Intelligent transport systems and real-time traffic data optimise traffic flows, reduce congestion, and improve safety and efficiency. For pedestrians, the Walk Cycle Ride SG plan promotes efficient, convenient, and connected travel for pedestrians while reducing vehicle emissions for sustainable practices.

Passengers boarding an autonomous vehicle
In response to the needs of a modern commuter, autonomously driven public transport was launched in Singapore in 2021 – Courtesy of Malay Mail

Where will driverless vehicles bring Singapore to?

The autonomous vehicles (AVs) global market will grow to US$1,651 billion by 2027 at a CAGR (Compound annual growth rate) of 12.1 percent as smart transportation shape the future of urban mobility. They create efficient, sustainable, and liveable cities in the face of urbanisation growth.

Singapore has conducted trials since 2015 to address urban concerns such as declining manpower and sustainability demands. While implementing AVs may not be soon, it is not stopping the country from preparing its drivers to be AV-savvy in the form of a skills and training roadmap for public transport workers.

In addition, the transport industry in smart cities like Singapore is shifting towards sustainable and alternative modes of transportation while also investing in autonomous and connected vehicle technologies to improve traffic flow and safety. These trends not only improve overall mobility and accessibility but create more liveable and connected communities. It also serves to benefit the environment.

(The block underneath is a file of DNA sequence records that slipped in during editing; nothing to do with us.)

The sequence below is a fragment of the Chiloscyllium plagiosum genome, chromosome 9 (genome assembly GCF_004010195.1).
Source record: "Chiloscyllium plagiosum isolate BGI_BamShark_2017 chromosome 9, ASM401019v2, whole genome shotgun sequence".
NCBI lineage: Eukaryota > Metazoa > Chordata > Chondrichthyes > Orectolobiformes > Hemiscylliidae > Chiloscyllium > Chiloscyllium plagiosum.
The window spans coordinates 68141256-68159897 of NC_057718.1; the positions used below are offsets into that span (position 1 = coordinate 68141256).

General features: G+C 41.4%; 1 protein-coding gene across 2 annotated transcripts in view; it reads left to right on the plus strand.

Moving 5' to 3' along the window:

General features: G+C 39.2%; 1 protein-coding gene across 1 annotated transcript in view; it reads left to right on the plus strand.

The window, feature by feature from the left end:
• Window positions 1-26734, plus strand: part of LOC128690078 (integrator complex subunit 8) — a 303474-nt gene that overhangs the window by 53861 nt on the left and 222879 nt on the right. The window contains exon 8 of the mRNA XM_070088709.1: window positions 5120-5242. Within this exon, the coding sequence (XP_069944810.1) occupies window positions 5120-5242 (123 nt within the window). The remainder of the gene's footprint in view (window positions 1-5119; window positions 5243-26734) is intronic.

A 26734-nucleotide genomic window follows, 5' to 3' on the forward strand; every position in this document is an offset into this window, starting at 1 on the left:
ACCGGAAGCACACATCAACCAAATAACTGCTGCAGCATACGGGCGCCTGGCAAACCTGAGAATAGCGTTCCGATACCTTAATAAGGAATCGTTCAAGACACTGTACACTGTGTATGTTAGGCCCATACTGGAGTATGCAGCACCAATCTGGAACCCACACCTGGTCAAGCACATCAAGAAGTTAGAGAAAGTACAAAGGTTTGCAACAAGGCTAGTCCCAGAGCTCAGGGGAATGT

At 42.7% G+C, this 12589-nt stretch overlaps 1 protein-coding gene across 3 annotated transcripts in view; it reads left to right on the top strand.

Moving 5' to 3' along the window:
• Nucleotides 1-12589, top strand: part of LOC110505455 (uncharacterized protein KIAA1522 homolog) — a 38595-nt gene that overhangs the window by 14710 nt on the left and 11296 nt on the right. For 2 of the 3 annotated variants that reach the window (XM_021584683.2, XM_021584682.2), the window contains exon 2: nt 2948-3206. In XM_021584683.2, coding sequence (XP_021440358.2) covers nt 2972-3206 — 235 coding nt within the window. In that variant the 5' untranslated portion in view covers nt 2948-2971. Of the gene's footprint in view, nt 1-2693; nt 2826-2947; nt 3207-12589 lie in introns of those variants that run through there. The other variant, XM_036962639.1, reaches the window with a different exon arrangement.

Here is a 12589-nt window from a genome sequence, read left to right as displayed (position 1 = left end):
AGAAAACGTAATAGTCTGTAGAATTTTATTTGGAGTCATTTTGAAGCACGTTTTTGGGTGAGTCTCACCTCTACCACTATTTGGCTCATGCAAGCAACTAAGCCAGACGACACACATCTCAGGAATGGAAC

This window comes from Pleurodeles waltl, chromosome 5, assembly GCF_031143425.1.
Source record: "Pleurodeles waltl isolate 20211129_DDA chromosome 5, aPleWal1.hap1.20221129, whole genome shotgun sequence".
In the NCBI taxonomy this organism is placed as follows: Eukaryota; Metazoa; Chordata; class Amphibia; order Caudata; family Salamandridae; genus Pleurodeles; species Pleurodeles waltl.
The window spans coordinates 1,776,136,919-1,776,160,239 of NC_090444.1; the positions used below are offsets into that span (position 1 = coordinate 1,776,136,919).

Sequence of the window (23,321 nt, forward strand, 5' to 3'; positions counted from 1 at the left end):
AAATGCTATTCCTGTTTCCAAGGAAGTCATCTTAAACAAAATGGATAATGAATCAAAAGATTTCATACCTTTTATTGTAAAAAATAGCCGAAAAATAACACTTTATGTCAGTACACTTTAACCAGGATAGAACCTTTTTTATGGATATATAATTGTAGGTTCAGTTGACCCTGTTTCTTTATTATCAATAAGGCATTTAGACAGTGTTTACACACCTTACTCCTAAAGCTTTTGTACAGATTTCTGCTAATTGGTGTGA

Singapore’s smart health ecosystem 

Smart cities aim to provide efficient and effective services to their residents, including healthcare services. Collection and analysis of personal health records through sensor technologies and a robust telehealth system is an important part of Singapore’s answer to current and future healthcare concerns.

Singapore’s ageing population, with citizens aged 65 and above increasing to 18.5 percent in 2022, poses a threat to the healthcare industry. In response, the healthcare industry is shifting its focus towards research and development to create better healthcare infrastructure, placing a higher value on health data than ever before.

Interestingly, the growth rate of health data is projected to be at 36 percent CAGR from 2022 to 2025. This unprecedented growth matches Singapore’s plans to use data to develop comprehensive, integrated smart health systems that maximise the capabilities of a tightening manpower market. At the lower level, behavioural data collected through citizen participation in physical activities can be used to formulate preventive care measures. At a higher level, data on illnesses and recovery can be used to engineer new machinery and services.

Doctor speaking to his patient via a video phone call
Smart city planning includes implementing technology for medical purposes, where doctors can conduct consultations online and through telecommunication

Applications with health sensors can facilitate citizen sensing, helping the government to make sense of the country’s healthcare needs, mitigate outbreaks, and prepare for future issues. However, for a smart health ecosystem to be of value to the growth of smart cities, a collaboration between the government, healthcare providers and the communities they serve is needed.

One in two Singaporeans is already willing to share medical information with companies if it improves their health. Medical providers can leverage users’ trust to boost trust and adoption across the industry, which can urge support for a more efficient and well-integrated healthcare system.

READ MORE: IndSights Research’s thought articles on MedTech


The future of urban living: Opportunities abound 

Smart cities offer opportunities for growth and innovation in the real estate industry. There may be an increase in technological involvement in built infrastructure, from conceptualisation to construction, management, and maintenance.